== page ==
Reid Says It’s Time For McNabb And Owens To Put Their Beef Aside And Make Up

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Many moons ago, Donovan McNabb and Terrell Owens were a tag team of destruction for the Philadelphia Eagles, making big plays and showing up on highlight films almost weekly.

Then the relationship turned sour, causing a ton of bad blood between the two star players. It got so bad that the Eagles eventually cut ties with Owens, who then took his talents to the rival Dallas Cowboys.

Sixteen years later, there’s still beef between the two, and the man who was the head coach for the Eagles at the time of the feud would like to see it finally end.

That coach is Andy Reid, who in a couple days is set to be on the sidelines trying to win a second straight Super Bowl with the Chiefs.

He was front and center for the fights between T.O. and McNabb back in 2004 and 2005, and said Thursday that the two should get past their issues.

“Things happen in this business, man, and I’m not a grudge holder. I’ve never been that way,” Reid said on Thursday. “I’ve talked with [Owens]. I’m close with Donovan, I’m close with him. My wish would be that those two just bring it back together.”

The two stars have not held back against one another, despite feuding for almost two decades.

Owens has openly accused McNabb of being jealous of him and going to bat for Brian Westbrook and not him when he wanted a new contract from Philadelphia.

The wide receiver also claimed that McNabb was out drinking the night before the Super Bowl XXXIX, a game that Owens played in despite still being hobbled by an injured ankle.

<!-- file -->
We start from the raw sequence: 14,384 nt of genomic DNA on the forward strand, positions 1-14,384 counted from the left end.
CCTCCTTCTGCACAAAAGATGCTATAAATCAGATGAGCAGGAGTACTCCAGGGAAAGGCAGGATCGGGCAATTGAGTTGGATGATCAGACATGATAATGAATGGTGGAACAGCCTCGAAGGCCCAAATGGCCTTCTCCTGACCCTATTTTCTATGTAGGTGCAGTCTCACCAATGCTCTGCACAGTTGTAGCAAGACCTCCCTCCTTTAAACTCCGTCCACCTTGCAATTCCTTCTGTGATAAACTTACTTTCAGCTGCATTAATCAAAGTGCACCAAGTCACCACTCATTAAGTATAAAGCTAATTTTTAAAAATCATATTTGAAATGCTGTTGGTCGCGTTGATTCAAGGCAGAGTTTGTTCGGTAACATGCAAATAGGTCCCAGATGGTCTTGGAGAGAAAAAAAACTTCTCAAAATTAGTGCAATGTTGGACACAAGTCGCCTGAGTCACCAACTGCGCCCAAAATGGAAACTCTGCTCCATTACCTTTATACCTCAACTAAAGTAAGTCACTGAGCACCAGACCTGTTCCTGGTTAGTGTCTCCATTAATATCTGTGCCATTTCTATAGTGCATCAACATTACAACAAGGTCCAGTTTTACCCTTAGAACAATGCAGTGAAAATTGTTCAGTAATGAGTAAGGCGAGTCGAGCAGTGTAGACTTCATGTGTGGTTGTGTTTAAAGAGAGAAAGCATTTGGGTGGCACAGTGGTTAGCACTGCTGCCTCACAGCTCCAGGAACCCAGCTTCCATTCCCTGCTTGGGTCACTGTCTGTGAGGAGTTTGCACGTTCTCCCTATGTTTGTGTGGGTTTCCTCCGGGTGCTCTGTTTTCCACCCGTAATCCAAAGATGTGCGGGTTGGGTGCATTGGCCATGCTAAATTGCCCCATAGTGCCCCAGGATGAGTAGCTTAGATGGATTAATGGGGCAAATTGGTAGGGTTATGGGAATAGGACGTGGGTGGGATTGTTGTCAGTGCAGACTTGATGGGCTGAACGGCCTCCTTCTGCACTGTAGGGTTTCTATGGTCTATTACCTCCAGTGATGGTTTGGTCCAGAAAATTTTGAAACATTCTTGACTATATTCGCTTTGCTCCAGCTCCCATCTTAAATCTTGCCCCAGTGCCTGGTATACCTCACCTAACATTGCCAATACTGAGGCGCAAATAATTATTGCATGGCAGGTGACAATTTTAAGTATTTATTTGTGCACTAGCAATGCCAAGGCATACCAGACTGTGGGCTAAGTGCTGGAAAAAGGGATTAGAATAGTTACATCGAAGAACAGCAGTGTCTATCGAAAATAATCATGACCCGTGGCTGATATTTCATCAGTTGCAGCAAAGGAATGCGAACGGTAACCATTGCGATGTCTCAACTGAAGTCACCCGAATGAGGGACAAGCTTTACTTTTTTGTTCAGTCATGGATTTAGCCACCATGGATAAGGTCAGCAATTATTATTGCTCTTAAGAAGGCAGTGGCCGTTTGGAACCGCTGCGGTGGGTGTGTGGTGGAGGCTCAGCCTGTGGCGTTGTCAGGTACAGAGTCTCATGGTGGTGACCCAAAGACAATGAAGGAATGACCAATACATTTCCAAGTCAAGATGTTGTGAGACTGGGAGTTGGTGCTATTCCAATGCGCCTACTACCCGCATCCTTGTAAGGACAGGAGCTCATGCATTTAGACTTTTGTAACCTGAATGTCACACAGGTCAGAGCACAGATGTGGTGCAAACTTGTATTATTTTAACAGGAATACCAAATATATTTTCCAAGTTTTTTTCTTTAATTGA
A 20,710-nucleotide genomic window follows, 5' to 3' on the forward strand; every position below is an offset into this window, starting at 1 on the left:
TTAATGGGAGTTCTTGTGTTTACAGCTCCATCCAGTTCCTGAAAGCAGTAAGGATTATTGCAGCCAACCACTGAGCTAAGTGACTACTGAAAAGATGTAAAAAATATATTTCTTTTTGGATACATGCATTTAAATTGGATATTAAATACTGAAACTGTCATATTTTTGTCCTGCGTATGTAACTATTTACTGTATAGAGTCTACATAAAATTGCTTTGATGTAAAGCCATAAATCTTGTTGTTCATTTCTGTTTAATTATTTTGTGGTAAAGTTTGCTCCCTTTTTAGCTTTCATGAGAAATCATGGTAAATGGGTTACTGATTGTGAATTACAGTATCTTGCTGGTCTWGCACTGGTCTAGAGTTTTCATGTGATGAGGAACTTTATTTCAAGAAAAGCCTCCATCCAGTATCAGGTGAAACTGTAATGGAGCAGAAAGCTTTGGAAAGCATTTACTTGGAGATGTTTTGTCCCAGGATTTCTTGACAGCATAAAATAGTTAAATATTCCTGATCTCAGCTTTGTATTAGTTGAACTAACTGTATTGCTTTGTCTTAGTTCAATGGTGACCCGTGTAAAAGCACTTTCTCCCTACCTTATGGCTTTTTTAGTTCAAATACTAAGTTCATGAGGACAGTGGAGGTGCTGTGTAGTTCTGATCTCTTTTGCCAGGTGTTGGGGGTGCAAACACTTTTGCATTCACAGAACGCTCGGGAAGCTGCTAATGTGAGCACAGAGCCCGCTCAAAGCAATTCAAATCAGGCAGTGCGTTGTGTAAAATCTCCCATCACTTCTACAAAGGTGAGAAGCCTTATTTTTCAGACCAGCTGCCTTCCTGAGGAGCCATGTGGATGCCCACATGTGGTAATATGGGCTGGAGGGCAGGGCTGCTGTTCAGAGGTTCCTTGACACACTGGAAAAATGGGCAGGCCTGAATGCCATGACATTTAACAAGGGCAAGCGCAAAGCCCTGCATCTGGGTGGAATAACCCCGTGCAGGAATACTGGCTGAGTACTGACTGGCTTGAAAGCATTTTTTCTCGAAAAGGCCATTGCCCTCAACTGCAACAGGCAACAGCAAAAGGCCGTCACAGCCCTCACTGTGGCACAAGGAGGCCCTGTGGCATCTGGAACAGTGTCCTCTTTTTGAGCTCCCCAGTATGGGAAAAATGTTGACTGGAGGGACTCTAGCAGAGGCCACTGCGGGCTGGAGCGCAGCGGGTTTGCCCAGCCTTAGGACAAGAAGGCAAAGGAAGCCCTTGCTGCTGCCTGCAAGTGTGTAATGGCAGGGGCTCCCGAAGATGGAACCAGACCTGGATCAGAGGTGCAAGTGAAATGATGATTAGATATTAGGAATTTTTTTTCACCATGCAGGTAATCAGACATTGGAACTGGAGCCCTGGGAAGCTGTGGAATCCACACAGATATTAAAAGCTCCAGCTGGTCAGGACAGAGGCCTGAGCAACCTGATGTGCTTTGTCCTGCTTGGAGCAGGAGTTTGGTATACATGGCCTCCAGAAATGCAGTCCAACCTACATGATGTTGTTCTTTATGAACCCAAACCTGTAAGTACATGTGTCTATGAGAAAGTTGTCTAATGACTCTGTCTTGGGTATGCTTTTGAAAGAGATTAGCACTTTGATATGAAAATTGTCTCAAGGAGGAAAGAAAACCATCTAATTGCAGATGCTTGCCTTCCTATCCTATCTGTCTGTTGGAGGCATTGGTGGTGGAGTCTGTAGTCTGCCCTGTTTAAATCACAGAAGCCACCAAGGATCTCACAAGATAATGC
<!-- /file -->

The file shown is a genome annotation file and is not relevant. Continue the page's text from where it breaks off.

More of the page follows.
The Eagles lost 24-21 in a game best remembered for McNabb throwing up late in the game when there was still a chance for the Eagles to rally.

There’s no question that McNabb and Owens shared a special on-field bond, as the two combined for 133 receptions for 2,085 yards and 20 touchdowns.

“[Owens] and Donovan had something really special, and wherever it is today it is,” Reid said.

“But that was a special connection. I saw it when they were playing in the Pro Bowls. There was something. They just needed to look at each other and they had this connection, and they carried that over to just have a fantastic year in Philadelphia the year we went to the Super Bowl.

“I try to remember the good times. There were so many good times, and I focus on that.”

Written by Matt Loede

Matt has been a part of the Cleveland Sports landscape working in the media since 1994 when he graduated from broadcasting school. His coverage beats include the Cleveland Indians, Cleveland Browns and Cleveland Cavaliers. He's written three books, and won the "2020 AP Sports Stringer Lifetime Service Award."

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